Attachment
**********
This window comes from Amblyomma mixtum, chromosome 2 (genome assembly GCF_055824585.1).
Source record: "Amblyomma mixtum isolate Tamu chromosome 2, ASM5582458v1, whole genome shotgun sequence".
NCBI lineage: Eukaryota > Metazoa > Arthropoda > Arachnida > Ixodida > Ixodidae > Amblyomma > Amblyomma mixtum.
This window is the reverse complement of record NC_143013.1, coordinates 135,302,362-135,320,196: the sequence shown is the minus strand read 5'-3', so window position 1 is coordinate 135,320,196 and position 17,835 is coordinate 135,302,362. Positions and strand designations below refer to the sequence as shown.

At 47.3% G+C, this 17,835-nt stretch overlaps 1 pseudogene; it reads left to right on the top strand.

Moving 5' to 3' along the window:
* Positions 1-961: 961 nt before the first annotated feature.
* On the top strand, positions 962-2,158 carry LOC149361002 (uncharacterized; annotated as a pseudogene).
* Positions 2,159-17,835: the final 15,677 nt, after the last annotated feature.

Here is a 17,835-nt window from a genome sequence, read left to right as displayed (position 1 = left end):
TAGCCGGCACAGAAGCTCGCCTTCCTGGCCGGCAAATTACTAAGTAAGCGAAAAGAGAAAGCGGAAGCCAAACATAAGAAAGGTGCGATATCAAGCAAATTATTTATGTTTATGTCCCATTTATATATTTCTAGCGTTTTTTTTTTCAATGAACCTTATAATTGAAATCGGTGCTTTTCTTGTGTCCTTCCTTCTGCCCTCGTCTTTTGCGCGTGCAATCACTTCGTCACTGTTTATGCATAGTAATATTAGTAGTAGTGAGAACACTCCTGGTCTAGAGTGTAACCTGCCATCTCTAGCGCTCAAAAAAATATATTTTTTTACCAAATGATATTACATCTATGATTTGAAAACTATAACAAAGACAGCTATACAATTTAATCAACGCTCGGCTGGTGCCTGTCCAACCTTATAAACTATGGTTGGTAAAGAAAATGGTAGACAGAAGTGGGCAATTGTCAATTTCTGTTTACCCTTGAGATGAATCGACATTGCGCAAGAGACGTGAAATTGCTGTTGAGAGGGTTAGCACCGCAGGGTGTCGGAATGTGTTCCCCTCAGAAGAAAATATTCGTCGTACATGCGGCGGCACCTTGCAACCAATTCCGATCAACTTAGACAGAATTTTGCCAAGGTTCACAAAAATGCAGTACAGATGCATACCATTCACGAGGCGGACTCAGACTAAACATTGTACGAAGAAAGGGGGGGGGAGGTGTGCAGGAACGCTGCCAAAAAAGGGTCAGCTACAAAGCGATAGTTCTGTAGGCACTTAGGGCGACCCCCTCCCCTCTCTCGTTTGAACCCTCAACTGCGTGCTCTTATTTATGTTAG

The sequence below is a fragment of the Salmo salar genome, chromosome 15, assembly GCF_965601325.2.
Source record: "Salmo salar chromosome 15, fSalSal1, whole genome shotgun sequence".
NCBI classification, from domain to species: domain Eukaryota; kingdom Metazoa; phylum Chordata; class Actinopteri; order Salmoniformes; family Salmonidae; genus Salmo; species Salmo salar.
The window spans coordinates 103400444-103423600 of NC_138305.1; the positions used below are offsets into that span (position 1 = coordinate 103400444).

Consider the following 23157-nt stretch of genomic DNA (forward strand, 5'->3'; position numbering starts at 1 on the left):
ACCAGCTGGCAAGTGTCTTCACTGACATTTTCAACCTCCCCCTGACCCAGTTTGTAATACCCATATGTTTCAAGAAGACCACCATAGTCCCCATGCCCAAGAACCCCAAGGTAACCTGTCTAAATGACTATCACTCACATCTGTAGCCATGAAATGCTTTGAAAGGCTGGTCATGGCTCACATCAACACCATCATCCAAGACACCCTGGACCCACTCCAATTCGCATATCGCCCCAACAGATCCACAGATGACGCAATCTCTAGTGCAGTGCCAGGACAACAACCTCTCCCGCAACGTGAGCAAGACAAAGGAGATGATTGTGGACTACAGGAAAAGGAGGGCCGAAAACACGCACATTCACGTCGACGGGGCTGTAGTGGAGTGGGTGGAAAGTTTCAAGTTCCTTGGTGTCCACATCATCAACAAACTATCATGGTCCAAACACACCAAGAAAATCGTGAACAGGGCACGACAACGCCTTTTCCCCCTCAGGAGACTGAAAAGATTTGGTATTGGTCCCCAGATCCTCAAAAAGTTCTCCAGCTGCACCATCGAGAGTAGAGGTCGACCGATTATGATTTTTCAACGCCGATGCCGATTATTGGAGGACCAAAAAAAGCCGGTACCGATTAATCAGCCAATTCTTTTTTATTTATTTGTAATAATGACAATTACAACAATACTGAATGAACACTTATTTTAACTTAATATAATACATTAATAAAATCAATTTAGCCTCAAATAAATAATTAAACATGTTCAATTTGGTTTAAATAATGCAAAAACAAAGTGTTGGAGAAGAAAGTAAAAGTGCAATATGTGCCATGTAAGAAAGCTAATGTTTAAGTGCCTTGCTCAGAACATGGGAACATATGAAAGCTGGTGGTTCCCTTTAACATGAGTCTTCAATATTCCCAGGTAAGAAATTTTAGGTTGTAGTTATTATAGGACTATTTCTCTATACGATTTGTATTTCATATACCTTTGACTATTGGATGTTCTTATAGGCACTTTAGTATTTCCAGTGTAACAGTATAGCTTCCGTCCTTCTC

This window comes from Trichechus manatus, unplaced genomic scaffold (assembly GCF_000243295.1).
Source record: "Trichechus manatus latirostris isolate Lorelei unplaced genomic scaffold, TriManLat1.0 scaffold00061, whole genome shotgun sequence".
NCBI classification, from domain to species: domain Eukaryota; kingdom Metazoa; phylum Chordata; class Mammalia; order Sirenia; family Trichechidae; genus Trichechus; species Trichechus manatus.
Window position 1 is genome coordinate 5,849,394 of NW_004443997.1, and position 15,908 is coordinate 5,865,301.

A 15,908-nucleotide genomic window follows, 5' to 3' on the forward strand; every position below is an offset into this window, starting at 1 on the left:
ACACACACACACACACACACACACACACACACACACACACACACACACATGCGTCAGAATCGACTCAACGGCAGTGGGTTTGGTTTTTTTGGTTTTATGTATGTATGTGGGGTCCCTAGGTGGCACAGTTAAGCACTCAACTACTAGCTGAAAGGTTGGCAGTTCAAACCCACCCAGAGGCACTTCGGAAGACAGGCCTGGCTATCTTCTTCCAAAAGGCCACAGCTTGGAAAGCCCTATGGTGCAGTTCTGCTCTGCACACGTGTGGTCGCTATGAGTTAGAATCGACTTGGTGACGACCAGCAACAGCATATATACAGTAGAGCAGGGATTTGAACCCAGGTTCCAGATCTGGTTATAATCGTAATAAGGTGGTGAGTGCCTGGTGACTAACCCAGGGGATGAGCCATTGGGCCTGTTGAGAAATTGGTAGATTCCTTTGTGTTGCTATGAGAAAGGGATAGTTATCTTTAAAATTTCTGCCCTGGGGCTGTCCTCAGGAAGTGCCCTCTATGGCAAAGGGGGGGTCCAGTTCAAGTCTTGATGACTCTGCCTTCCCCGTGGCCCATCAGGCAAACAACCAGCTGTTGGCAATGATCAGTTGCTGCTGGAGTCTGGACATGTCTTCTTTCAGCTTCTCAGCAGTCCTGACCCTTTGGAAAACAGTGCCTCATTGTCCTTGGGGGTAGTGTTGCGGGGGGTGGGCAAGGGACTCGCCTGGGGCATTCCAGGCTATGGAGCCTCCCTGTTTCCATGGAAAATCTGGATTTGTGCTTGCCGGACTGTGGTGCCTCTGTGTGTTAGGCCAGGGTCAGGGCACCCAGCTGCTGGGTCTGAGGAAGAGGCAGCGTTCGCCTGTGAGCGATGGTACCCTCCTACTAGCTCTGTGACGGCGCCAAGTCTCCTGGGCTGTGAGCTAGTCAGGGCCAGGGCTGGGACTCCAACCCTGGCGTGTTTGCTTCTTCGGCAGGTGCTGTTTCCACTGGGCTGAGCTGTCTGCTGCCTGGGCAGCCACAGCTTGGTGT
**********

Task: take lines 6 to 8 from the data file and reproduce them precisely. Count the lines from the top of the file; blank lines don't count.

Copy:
Moving 5' to 3' along the window:
* Positions 1-961: 961 nt before the first annotated feature.
* On the top strand, positions 962-2,158 carry LOC149361002 (uncharacterized; annotated as a pseudogene).